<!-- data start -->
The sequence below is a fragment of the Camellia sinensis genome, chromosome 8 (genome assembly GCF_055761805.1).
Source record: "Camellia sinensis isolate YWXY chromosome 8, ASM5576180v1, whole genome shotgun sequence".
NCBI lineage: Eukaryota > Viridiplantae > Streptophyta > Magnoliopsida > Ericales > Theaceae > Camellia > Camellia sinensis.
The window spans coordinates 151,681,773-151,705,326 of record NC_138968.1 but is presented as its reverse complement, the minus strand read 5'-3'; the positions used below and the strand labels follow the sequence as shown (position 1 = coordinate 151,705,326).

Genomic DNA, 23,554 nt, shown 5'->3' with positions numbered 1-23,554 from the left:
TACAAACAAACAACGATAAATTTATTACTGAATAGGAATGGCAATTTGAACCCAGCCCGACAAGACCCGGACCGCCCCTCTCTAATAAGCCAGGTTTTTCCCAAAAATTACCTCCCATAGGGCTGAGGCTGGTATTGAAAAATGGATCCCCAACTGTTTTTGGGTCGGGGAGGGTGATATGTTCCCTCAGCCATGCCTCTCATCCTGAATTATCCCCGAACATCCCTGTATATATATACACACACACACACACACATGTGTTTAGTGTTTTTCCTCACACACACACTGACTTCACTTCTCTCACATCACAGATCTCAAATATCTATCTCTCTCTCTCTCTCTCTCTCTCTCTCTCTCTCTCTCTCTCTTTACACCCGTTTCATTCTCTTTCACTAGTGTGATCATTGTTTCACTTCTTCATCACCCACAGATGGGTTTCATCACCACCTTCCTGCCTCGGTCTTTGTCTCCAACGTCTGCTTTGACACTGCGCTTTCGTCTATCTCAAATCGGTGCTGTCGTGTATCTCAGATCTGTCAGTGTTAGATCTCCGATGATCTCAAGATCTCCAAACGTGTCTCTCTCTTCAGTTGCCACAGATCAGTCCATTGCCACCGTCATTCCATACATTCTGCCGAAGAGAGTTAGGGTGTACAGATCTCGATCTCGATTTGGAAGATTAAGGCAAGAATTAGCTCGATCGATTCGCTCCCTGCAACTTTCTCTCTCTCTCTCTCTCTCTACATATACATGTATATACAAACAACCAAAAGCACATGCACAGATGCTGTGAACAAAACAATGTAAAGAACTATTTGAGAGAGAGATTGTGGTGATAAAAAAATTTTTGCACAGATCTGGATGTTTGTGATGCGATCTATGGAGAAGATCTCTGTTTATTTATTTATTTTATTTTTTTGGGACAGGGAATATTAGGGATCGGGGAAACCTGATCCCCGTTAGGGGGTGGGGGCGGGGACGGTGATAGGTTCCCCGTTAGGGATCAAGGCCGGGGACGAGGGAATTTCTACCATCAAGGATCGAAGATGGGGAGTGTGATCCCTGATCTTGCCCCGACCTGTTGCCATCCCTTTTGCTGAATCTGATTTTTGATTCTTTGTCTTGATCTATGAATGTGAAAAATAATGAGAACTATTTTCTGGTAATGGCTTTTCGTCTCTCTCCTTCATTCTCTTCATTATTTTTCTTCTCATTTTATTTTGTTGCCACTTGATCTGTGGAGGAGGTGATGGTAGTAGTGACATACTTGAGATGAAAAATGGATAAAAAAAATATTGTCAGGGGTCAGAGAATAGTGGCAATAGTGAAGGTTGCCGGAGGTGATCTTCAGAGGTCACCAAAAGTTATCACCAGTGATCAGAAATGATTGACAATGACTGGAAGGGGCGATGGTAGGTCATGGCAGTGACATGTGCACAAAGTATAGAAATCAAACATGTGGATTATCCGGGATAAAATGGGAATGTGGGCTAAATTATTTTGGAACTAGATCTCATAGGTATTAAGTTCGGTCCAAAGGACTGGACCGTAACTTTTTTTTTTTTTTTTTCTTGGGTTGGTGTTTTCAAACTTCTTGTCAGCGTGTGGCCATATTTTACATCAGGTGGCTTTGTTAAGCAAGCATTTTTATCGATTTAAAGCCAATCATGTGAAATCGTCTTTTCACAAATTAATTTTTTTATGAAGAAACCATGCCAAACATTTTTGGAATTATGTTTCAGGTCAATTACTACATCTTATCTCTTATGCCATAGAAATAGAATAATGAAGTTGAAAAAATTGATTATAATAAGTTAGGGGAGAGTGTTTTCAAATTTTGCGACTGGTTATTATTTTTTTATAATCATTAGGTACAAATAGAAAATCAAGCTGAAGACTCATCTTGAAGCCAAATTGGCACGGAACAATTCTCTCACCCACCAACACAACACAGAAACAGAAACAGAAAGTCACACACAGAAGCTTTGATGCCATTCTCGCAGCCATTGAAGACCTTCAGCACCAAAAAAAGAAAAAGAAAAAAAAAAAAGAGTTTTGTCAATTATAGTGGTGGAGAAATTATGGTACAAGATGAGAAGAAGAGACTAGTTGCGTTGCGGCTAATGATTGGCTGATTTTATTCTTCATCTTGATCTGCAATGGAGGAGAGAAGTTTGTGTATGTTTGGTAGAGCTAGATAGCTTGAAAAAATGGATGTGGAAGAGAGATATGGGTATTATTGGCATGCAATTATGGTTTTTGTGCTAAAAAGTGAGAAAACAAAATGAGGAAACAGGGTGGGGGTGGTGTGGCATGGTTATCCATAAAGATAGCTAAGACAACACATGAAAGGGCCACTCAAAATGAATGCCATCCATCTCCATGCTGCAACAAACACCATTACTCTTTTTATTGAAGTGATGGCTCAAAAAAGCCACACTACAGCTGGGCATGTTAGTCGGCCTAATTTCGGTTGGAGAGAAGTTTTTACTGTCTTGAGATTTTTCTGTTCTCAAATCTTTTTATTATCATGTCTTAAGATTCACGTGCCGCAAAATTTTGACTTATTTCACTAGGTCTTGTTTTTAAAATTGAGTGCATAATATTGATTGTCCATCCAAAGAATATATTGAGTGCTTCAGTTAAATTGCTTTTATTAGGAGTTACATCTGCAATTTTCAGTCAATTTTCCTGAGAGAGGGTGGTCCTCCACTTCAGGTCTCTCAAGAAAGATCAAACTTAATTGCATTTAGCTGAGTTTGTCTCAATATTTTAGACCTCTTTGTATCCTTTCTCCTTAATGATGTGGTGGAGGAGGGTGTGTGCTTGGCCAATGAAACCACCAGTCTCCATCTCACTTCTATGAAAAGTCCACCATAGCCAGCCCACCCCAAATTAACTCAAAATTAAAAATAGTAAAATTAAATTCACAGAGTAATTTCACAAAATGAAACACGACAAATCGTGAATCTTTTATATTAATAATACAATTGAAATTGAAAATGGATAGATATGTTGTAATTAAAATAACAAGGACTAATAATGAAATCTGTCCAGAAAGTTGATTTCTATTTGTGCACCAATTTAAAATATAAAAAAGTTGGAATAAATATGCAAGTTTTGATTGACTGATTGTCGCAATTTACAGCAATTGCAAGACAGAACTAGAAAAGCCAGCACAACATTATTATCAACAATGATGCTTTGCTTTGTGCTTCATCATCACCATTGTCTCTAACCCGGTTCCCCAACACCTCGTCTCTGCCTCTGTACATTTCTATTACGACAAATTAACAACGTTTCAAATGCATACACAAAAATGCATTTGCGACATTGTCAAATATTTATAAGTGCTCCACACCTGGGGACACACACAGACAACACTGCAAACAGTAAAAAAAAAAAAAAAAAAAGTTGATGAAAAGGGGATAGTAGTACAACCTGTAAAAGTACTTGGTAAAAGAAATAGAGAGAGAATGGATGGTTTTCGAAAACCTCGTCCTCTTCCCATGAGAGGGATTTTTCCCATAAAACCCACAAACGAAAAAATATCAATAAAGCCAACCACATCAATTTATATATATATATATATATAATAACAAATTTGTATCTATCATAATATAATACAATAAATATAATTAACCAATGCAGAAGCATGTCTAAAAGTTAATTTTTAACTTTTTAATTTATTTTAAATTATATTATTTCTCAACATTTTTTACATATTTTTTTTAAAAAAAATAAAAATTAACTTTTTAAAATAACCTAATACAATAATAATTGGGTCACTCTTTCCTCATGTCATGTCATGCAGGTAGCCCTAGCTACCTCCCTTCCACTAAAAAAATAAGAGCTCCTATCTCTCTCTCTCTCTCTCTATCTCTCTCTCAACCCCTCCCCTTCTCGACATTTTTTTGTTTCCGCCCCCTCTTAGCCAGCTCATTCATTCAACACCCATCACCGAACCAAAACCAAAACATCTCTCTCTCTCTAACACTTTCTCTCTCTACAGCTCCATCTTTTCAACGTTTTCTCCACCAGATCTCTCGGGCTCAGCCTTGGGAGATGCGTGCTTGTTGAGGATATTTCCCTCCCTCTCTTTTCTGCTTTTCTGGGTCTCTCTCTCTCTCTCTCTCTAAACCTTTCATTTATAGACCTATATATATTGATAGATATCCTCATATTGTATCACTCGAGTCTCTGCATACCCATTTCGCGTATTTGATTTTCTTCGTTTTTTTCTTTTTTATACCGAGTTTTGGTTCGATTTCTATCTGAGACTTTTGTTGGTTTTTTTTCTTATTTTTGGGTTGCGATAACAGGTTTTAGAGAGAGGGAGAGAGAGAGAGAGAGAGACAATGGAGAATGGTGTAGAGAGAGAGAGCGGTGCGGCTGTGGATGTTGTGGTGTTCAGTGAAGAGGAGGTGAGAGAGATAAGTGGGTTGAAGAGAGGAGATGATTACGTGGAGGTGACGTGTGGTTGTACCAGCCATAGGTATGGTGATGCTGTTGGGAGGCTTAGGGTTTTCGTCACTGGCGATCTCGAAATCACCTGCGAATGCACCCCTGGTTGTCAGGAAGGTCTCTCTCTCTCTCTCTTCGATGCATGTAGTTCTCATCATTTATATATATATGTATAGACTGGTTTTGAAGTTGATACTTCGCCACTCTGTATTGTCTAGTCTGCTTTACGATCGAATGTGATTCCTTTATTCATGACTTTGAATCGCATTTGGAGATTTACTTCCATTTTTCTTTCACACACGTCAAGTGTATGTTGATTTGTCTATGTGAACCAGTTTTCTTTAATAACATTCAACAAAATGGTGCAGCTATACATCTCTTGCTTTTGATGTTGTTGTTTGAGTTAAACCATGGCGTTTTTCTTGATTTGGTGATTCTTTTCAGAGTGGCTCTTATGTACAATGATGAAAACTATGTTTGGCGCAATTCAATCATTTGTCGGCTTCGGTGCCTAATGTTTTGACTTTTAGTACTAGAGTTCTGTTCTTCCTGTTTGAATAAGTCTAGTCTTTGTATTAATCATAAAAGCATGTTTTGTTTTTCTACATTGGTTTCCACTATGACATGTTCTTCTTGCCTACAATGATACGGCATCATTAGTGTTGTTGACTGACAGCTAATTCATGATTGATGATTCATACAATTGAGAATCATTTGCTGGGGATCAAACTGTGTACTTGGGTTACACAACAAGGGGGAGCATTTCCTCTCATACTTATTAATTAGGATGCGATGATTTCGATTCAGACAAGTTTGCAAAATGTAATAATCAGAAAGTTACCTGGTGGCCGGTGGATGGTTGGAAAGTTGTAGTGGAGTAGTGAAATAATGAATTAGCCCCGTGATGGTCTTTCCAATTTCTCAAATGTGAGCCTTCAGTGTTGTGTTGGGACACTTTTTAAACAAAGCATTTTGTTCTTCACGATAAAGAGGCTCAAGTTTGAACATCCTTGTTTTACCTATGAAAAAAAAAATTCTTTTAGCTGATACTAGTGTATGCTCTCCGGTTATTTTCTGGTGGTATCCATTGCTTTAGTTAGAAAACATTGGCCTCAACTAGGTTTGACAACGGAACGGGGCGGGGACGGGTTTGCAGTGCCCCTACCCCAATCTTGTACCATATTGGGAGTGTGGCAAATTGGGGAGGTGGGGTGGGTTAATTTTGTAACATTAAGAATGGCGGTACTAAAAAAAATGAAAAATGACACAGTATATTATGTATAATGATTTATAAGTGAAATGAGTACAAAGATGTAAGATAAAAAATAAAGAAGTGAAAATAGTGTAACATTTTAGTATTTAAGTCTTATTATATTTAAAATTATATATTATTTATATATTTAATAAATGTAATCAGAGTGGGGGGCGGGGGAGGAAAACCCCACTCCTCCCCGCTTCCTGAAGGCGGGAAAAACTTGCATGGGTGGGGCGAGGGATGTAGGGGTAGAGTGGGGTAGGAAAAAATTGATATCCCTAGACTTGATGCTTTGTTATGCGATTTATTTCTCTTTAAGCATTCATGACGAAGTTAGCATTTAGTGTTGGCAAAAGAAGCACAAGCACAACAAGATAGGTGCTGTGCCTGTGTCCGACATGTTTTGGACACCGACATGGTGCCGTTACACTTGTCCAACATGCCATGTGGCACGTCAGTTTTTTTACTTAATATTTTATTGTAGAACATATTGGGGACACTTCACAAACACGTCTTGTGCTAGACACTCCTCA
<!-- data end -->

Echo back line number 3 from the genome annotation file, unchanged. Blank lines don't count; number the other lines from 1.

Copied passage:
NCBI lineage: Eukaryota > Viridiplantae > Streptophyta > Magnoliopsida > Ericales > Theaceae > Camellia > Camellia sinensis.